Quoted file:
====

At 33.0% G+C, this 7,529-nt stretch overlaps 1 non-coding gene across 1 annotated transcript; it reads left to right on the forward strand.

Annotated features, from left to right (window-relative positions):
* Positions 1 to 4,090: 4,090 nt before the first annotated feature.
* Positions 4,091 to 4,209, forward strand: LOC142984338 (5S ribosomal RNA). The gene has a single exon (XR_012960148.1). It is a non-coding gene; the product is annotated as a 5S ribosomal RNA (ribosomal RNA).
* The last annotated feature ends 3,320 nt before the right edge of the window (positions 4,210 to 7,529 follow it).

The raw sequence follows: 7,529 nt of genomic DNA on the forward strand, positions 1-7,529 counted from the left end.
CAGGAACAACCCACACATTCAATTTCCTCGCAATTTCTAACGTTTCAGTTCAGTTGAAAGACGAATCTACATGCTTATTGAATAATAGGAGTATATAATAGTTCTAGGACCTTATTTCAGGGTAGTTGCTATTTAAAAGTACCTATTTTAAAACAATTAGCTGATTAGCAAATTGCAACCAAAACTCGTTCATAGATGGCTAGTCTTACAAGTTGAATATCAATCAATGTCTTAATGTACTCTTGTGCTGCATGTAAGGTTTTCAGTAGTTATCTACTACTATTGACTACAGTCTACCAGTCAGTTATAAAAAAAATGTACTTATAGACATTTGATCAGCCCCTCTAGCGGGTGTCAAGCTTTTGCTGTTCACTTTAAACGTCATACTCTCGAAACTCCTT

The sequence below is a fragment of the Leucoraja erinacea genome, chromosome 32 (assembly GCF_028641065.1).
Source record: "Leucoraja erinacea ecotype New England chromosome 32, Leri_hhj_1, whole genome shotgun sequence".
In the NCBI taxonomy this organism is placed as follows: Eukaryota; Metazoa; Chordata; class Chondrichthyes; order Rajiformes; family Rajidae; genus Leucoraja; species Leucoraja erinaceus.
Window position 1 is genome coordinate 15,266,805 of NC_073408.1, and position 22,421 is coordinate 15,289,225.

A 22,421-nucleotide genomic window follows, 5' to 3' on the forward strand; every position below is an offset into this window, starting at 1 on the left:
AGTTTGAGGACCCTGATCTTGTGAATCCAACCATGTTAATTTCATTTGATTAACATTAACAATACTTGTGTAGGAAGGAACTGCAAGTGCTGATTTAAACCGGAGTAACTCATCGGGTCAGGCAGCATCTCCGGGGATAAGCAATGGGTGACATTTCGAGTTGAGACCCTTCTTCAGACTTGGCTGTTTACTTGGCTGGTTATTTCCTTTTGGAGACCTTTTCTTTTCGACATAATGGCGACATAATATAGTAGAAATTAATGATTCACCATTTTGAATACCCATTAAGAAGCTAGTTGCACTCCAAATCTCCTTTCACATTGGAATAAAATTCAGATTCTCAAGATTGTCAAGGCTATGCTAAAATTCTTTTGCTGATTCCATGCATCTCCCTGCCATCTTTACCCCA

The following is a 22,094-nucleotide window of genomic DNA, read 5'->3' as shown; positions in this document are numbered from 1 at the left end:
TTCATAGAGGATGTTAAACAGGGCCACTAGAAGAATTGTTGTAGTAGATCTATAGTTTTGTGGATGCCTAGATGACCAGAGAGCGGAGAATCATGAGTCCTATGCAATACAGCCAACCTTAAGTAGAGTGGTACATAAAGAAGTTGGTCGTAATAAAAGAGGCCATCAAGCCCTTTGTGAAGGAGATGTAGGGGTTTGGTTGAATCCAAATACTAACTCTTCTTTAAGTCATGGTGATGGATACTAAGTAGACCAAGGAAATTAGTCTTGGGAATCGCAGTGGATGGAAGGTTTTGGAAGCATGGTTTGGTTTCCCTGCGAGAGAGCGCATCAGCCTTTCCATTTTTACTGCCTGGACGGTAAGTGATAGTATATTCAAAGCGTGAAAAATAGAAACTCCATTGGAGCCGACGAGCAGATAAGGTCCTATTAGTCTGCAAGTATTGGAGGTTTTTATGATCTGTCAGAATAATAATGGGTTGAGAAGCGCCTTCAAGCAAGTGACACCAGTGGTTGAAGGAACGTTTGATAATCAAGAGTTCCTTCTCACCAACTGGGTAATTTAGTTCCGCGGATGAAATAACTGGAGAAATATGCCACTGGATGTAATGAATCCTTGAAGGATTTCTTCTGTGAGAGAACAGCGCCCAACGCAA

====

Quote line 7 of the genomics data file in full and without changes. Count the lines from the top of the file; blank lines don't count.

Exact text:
CAGGAACAACCCACACATTCAATTTCCTCGCAATTTCTAACGTTTCAGTTCAGTTGAAAGACGAATCTACATGCTTATTGAATAATAGGAGTATATAATAGTTCTAGGACCTTATTTCAGGGTAGTTGCTATTTAAAAGTACCTATTTTAAAACAATTAGCTGATTAGCAAATTGCAACCAAAACTCGTTCATAGATGGCTAGTCTTACAAGTTGAATATCAATCAATGTCTTAATGTACTCTTGTGCTGCATGTAAGGTTTTCAGTAGTTATCTACTACTATTGACTACAGTCTACCAGTCAGTTATAAAAAAAATGTACTTATAGACATTTGATCAGCCCCTCTAGCGGGTGTCAAGCTTTTGCTGTTCACTTTAAACGTCATACTCTCGAAACTCCTT